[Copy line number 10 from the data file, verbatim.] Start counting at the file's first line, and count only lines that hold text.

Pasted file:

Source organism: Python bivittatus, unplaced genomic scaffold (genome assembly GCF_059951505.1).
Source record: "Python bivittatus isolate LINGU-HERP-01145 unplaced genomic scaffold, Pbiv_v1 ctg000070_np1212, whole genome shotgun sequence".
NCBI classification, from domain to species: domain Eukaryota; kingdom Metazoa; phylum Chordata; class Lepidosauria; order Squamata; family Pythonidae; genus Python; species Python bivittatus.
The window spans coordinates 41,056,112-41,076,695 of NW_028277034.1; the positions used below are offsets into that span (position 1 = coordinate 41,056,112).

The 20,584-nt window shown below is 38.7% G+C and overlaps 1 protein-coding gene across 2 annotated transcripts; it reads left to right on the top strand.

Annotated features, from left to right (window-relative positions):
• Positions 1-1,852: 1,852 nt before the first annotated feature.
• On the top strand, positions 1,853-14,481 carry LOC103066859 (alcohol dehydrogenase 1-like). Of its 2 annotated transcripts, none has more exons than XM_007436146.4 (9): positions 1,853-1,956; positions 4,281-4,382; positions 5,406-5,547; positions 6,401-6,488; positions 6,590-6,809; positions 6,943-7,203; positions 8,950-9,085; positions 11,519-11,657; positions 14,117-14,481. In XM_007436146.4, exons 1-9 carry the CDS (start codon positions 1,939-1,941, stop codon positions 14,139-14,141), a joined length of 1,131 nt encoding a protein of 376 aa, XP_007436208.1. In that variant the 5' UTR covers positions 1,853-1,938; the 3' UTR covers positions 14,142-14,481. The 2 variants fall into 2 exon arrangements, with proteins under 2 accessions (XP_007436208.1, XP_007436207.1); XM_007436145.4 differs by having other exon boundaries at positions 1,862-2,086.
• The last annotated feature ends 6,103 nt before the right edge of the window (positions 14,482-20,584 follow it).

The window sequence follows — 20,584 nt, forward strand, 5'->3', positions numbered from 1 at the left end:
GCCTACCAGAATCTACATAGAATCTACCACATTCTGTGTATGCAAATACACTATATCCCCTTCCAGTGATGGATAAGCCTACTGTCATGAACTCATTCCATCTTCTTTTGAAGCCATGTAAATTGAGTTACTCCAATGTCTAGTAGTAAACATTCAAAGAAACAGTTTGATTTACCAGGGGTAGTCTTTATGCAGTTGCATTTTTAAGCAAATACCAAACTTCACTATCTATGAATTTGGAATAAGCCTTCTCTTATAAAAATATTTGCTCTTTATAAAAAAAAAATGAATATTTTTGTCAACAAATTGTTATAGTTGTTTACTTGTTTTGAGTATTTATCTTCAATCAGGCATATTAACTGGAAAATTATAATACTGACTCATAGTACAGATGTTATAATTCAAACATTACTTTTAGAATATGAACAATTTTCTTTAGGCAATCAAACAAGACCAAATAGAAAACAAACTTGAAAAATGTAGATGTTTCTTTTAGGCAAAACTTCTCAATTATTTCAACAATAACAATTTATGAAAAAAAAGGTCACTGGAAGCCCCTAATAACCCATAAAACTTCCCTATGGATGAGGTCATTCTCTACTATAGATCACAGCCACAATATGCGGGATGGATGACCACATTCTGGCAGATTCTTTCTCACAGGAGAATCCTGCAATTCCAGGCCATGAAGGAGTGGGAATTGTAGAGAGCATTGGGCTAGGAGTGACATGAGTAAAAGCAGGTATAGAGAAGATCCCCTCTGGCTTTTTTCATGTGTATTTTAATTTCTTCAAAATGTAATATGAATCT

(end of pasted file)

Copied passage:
The window sequence follows — 20,584 nt, forward strand, 5'->3', positions numbered from 1 at the left end: